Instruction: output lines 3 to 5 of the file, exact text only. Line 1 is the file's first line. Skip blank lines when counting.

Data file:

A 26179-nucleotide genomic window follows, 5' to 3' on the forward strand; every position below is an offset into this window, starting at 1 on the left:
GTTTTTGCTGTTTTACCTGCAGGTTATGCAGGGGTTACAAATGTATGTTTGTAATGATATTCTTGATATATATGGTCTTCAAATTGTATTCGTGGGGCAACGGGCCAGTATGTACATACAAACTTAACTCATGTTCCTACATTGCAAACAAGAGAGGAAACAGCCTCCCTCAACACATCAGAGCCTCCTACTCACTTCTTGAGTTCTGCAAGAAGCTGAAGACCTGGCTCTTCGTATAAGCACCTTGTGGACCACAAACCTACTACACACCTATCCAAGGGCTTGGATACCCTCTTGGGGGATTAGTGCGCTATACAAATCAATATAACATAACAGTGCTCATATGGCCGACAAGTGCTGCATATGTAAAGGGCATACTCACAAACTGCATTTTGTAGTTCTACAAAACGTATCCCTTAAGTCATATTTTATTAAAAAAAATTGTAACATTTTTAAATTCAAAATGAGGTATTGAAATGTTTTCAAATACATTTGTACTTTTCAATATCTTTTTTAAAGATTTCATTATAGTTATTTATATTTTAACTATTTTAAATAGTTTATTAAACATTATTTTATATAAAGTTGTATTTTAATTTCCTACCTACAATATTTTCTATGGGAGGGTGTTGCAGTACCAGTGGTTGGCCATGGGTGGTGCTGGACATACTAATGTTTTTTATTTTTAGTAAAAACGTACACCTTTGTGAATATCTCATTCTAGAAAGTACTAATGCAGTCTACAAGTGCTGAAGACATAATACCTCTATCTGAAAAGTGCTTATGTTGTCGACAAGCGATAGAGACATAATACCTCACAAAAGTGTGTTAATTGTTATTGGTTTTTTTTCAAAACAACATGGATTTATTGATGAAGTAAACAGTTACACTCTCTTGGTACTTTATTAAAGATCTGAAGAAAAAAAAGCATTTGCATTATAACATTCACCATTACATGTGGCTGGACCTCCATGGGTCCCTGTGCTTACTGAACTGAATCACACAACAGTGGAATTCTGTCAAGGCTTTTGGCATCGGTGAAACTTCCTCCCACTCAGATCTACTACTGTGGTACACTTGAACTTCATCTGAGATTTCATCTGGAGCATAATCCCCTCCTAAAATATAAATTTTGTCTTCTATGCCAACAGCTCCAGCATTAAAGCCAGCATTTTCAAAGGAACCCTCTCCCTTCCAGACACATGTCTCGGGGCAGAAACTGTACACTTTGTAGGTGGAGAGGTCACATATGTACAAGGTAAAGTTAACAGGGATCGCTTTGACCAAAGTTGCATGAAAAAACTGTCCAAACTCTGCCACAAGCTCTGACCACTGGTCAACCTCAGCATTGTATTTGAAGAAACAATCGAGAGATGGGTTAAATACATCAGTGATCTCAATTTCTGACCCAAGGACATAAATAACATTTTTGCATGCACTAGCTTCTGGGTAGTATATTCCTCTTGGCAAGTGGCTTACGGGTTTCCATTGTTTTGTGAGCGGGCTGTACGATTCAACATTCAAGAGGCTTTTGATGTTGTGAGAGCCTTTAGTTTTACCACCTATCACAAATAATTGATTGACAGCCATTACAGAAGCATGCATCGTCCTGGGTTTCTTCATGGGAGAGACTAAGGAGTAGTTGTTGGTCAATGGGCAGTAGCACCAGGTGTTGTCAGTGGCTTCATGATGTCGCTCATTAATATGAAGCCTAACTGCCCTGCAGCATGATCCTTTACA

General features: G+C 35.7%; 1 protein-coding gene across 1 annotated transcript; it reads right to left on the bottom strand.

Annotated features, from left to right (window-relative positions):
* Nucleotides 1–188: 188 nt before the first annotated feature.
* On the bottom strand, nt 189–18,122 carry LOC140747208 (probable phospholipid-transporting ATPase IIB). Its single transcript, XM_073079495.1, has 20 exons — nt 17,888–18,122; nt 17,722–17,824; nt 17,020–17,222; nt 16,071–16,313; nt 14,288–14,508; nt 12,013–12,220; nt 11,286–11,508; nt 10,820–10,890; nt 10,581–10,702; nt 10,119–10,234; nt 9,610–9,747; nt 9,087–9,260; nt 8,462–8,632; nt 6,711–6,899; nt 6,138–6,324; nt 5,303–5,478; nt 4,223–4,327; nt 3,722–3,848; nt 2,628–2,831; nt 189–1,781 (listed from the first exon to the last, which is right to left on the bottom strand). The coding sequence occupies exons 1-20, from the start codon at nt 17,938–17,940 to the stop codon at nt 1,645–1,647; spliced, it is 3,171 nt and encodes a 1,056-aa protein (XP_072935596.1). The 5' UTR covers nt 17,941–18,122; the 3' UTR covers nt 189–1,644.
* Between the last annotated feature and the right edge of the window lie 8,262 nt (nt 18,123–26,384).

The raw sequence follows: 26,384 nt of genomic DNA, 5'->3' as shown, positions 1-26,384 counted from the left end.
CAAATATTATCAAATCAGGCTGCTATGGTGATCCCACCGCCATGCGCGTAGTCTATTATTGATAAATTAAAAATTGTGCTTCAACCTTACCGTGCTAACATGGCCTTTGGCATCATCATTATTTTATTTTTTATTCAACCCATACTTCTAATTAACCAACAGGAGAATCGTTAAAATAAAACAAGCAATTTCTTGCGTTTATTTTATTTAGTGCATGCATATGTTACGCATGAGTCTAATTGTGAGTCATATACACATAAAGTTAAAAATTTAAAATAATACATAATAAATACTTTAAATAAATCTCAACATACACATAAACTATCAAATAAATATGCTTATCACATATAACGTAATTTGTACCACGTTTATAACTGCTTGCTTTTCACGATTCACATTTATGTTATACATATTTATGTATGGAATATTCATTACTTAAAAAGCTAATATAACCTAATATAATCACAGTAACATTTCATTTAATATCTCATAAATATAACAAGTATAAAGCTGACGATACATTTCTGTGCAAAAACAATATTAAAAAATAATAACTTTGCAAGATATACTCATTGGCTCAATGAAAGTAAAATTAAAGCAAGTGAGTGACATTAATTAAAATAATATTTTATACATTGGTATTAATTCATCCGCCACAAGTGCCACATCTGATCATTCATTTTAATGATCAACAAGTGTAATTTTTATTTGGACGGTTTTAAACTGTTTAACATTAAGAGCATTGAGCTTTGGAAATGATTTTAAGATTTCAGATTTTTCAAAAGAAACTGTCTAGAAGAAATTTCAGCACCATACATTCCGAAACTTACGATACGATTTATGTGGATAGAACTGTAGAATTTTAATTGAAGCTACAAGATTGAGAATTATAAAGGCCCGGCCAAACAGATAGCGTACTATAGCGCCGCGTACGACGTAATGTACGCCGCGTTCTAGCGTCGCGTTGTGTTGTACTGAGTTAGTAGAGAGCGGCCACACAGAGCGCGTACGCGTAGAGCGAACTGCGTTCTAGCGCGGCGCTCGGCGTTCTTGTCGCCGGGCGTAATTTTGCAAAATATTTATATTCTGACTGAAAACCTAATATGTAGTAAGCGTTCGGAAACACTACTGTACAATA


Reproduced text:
General features: G+C 35.7%; 1 protein-coding gene across 1 annotated transcript; it reads right to left on the bottom strand.

Annotated features, from left to right (window-relative positions):
* Nucleotides 1–188: 188 nt before the first annotated feature.